The IRCTC works in three main verticals for the Indian Railways: IT, Tourism and Catering. The biggest challenge in the IT division is to meet the constantly rising demand. After our scheduled upgradation in April 2014 we had 7,200 bookings of tickets per minute. The demand doubled over the next few days and we have added two new servers to facilitate the growing number of consumers. It then went on to 12,000-14,000 ticket bookings per minute. 55 per cent of the total tickets booked for the Indian railways are done through IRCTC. We have taken a few steps to prevent the excessive load on our servers as adding new ones every year is not a practical solution. We have reserved 10-11 am for tatkal tickets in the AC coaches and 11-noon for sleeper class tatkal ticket bookings on the site. We hope that this will help in streamlining the ticket booking process and reduce the load on our servers. At present, we receive about 18 lakh hits every day out of which 5.5-6 lakh people book tickets. We have devised a way to stop touts and middlemen from blocking other passengers from booking their tickets through the site. One person with an IRCTC login is now allowed to make only five enquiries at a time and the website automatically log you out from the site once you have finished booking a ticket. These steps are targeted at reducing the number of touts blocking the traffic on the portal.

What other services can travellers avail from IRCTC?

IRCTC has launched helicopter services for in and around Mumbai. We are also currently trying a tie-up with three radio taxi services in New Delhi, These services will be available at the government approved rates to travellers. We have also launched a concierge services in New Delhi where travellers can book a porter and a taxi from the New Delhi railway station. When the traveller arrives at the New Delhi Railway station, an escort carrying a placard showing their name will be present to greet them and take them to their taxi. This facility has already been started in New Delhi and we are taking it to 12 cities across the country.

The Executive Lounge at the New Delhi Railway station has been particularly interesting project. We are very proud of it. The lounge is at par with those at the airport. Any traveller with a valid ticket can avail the lounge services at Rs 150 for two hours and an additional Rs 50 for the next hours. At the lounge, the traveller has the option of taking their meals from the buffet at Rs 200 per meal. Wi-fi is complimentary in the lounge. In May, we have signed an MoU for Agra, Lucknow and Gorakhpur stations and we plan to have the lounge at 50 more stations in the country. Apart from this, the regular retiring rooms are also in the process of being upgraded by the IRCTC.

IRCTC also has a tie-up with the Archaeological Survey of India (ASI) and travellers can get tickets for the Taj Mahal and Humayun’s Tomb through us.

We are also planning to commence a unique Tourist Facilitation Centre in the national capital that will act as a ‘single window shop’ for all tourism products, as tourism is also one of the verticals we work on for the Indian Railways. To be located in Connaught Place, the swanky shopping plaza in the heart of the metropolis, the centre will offer a string of rail, land and air tour packages for domestic and international travellers, taking care of their itinerary — from air ticket to visa facilitation and insurance, from special train packages to customised tours, from food to accommodation, from cab and concierge services to sightseeing. The facilitation centre will handle all special train packages of IRCTC such as Bharat Darshan, pilgrim trains (Tirupati, Shirdi, Buddhist circuit), the north-east, Kerala and Goa. In addition, there are air packages for J&K, Shirdi and Tirupati.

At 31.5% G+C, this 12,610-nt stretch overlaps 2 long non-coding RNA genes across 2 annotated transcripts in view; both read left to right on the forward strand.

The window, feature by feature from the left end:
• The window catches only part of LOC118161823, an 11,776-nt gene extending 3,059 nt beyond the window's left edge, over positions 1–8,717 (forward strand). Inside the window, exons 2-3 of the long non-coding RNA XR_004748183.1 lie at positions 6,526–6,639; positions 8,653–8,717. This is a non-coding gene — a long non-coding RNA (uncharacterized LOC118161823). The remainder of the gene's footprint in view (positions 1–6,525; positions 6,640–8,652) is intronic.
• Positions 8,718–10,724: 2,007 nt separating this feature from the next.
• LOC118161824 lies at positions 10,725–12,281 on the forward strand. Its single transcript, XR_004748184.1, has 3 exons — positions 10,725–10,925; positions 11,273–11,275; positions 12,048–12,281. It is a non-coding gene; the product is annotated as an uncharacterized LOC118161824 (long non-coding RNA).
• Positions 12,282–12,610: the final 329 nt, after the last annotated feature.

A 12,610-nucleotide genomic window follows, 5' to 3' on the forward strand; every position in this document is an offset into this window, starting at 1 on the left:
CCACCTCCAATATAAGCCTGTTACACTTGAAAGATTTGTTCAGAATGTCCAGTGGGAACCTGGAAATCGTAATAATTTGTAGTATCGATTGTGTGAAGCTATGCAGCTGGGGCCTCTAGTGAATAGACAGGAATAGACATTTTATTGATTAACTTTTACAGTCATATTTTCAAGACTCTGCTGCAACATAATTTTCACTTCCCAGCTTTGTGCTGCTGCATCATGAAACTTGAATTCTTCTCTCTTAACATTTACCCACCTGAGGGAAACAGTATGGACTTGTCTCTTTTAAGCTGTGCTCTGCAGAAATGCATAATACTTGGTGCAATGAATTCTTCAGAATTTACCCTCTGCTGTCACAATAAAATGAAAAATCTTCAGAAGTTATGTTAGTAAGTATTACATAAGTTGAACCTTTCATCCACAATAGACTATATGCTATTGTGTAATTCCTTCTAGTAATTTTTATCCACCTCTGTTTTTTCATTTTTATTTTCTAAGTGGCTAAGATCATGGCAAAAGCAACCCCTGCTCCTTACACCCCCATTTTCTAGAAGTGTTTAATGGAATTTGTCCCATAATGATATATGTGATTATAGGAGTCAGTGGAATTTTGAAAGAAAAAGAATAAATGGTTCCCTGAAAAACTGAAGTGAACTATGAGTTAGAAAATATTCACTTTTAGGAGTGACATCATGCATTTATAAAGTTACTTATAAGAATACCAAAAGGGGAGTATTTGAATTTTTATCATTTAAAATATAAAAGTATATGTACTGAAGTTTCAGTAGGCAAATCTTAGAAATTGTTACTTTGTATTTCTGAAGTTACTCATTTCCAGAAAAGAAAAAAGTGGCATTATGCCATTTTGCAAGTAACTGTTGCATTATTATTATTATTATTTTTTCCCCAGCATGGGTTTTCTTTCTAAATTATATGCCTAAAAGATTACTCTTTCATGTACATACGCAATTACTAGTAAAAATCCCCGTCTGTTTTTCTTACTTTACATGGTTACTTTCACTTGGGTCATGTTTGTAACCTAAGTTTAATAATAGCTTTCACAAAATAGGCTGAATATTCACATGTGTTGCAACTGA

If you should be travelling with friends or family by Indian railways in the future, it might be of help to stroll along Platform 1 (specially, though not just in New Delhi). While we cannot count on Indian Railways to suitably notify travellers of the services on offer, you might chance upon some respite someone around you might be in need of.

The complete interview can be found here:

Monday, August 10, 2015

An image from Kolkata

The image of old women, particularly widows abandoned by their families who believe them to be the cause of misfortune, has long captivated me. Their bodies grow frail from the lack of nourishment and care but their eyes, speak volumes. Here is an old widow I had spotted at the entrance of an old haveli in Kolkata, near Thakurbadi.

Saturday, August 8, 2015

Filipino fun for the Indian market

As part of the tourism roadshow across destinations in India, Phillipines Tourism had a single day event at Le Meridien hotel today. It was my opportunity to meet and interest with the Ambassador of Phillippines to India, along with the Director of their Tourism Board. The outstanding moment from the event was when a 19-year-old beatboxer took the stage.

Tuesday, August 4, 2015

A glimpse into God's own country

I was once told that a travel writer should not be taken seriously unless they at least one article on Kerala, God's own country as it is called. I am dutifully redeeming my pound of flesh for the same and hope a touch of the land gives me good luck along the way. At the Delhi leg of the Visit Kerala year, the organisers put together an enchanting display of culture while the Director of Tourism shared valuable insights into the travel trends in Kerala.

I wish to focus on the cultural show. First up, there was Mohininatyyam on the enchantress' dance from Kerala.

Then came a short demonstration of emotions expressed through the dance form of Kathakali which originates in the state.

By the end of this display, I had moved forward from the last row to the the floor before the front row of seats for an unhindered view. Let me assure you, despite the saree, it was a truly unlady-like behaviour at display. Then, the moment I had waited for. My real-tiem introduction to the martial art form of Kerala, Kalariyapattu. Here are some intense moments:

At the end of the grand display, all the performers came together to take a bow.

This mister crept up on the audience quite unexpectedly.

Sunday, August 2, 2015

A divine palette

It's the end of a happy weekend here at Rishikesh and there's so much I am carrying back. Here are some images from Rishikesh.